Following on from her internationally renowned Aunties
series, Chapin’s latest monumental canvases continue to open up a lesser-represented view of the female form, expanded to include the aging figures of women in the later stages of life. Set within a wild Pacific landscape, Chapin portrays the physical journey of the body in poetic terms, imbuing the forms of the older women with natural, sensuous vitality. The paintings in the exhibition Within Wilds
portray mysterious scenes where elderly women perform joyful nymph-like dances against the backdrop of moonlit mountains and forests. Groups of intertwined figures jostle and cling to one another, and in the case of the painting There Were Whispers Among the Branches
, they huddle together, apparently sharing secrets.
In a painting titled Under the Curve of Time, Chapin traces the effects of childbirth on the body, evoking not only the closeness of mother and child, but also a sensory connection to place and time through the soft carpet of forest grasses and fir trees stirring around the figures. Similarly, the warm bodily glow of the dancing trio of figures in Our Shouts Were Drowned in the Stars, (striking a pose reminiscent of Rubens’ The Three Graces,) brings to attention the cold, dark stone of the mountain range in the distance, smoothed and worn over millennia by the extreme coastal weather.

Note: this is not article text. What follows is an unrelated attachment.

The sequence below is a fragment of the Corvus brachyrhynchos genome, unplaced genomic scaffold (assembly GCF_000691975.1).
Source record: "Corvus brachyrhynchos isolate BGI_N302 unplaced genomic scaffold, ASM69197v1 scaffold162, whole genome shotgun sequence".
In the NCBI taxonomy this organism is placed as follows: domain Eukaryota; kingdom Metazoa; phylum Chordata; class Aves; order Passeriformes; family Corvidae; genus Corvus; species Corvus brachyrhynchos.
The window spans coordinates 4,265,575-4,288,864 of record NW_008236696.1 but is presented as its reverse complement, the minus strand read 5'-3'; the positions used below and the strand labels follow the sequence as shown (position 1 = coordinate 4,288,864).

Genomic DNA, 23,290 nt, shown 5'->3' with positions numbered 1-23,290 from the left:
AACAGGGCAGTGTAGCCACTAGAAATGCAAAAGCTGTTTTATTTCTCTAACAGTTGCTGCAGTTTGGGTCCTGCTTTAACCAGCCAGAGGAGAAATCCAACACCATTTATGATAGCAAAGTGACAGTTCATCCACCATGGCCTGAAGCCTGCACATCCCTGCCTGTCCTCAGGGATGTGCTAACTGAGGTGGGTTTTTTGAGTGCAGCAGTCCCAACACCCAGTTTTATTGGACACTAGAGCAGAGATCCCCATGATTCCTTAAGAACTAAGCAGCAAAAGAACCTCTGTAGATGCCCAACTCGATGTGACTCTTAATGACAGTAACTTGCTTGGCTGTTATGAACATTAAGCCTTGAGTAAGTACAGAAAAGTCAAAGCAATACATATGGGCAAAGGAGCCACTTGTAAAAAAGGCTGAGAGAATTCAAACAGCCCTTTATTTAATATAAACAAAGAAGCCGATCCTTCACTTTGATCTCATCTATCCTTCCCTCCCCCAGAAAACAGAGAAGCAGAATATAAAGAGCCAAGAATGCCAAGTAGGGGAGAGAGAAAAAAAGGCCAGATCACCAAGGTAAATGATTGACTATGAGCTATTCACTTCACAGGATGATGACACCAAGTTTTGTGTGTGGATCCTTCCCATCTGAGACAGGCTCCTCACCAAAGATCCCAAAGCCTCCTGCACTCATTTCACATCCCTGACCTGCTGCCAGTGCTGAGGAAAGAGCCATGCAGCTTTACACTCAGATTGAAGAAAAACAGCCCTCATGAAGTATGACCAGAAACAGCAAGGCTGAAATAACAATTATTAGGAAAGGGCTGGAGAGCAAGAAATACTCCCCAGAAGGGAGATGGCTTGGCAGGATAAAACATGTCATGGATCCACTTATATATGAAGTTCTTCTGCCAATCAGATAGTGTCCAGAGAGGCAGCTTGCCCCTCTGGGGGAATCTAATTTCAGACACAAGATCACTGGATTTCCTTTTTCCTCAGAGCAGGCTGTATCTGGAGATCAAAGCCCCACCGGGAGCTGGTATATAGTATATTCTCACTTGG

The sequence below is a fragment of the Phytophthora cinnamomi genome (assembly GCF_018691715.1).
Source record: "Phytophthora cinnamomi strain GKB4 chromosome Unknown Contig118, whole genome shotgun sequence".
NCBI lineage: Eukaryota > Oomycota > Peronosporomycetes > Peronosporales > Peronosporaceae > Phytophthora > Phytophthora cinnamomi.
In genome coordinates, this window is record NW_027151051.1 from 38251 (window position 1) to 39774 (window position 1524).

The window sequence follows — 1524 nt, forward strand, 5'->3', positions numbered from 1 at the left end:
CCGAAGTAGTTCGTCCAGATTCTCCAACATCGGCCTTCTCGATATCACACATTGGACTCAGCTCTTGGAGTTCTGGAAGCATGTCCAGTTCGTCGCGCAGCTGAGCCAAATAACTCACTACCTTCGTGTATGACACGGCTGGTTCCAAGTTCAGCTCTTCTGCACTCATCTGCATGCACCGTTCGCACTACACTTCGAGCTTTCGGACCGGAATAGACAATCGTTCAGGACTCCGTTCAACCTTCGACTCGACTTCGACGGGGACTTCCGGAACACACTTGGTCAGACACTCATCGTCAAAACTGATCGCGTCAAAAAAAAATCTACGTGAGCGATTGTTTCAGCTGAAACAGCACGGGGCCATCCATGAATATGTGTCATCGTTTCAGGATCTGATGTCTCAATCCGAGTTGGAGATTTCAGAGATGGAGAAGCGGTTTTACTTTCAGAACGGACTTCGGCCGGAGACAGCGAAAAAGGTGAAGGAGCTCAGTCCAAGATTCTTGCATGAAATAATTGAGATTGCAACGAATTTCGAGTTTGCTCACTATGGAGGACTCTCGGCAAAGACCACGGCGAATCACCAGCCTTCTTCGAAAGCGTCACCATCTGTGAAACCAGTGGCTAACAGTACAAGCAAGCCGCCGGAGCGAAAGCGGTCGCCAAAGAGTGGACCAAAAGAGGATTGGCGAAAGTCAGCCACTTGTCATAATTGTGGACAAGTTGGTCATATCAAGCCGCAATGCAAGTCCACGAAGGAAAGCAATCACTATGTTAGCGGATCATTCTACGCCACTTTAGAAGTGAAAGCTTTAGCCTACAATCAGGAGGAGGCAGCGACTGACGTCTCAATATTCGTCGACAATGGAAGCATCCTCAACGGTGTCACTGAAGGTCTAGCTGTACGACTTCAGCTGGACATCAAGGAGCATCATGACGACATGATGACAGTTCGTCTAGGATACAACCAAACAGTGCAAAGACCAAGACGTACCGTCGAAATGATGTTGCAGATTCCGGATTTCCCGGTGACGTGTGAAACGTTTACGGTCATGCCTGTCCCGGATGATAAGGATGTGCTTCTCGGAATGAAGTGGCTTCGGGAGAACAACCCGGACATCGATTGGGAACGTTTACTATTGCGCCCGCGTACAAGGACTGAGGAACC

Following a recent return to live in the Pacific Northwest, Chapin has focused on the detail of her natural surroundings. Wildflowers found underfoot in this environment, such as Muscari and Taraxacum, are portrayed on smaller canvases. Painted in dark tones and covered in dew, the paintings summon memories of the fresh earth scent of the dawn forest; connecting the wildness and timelessness of the natural world with the lived experience of the physical human body.
Of Chapin’s work, artist Eric Fischl has said: “Aleah Chapin is the best and most disturbing painter of flesh alive today. The precision of her details, her insistence that no blemish, wrinkle, mole or lump be glossed over or hidden, she fearlessly observes aging and the reality of our physicality without any sense of regret or disappointment. In these times where plastic surgery, breast enhancement, anti-aging creams, and Spanx are the preferred solutions to dealing with the complex feelings and fears that come with diminishing power and the inevitability of death, Chapin’s paintings have to be seen as heroic and radical.”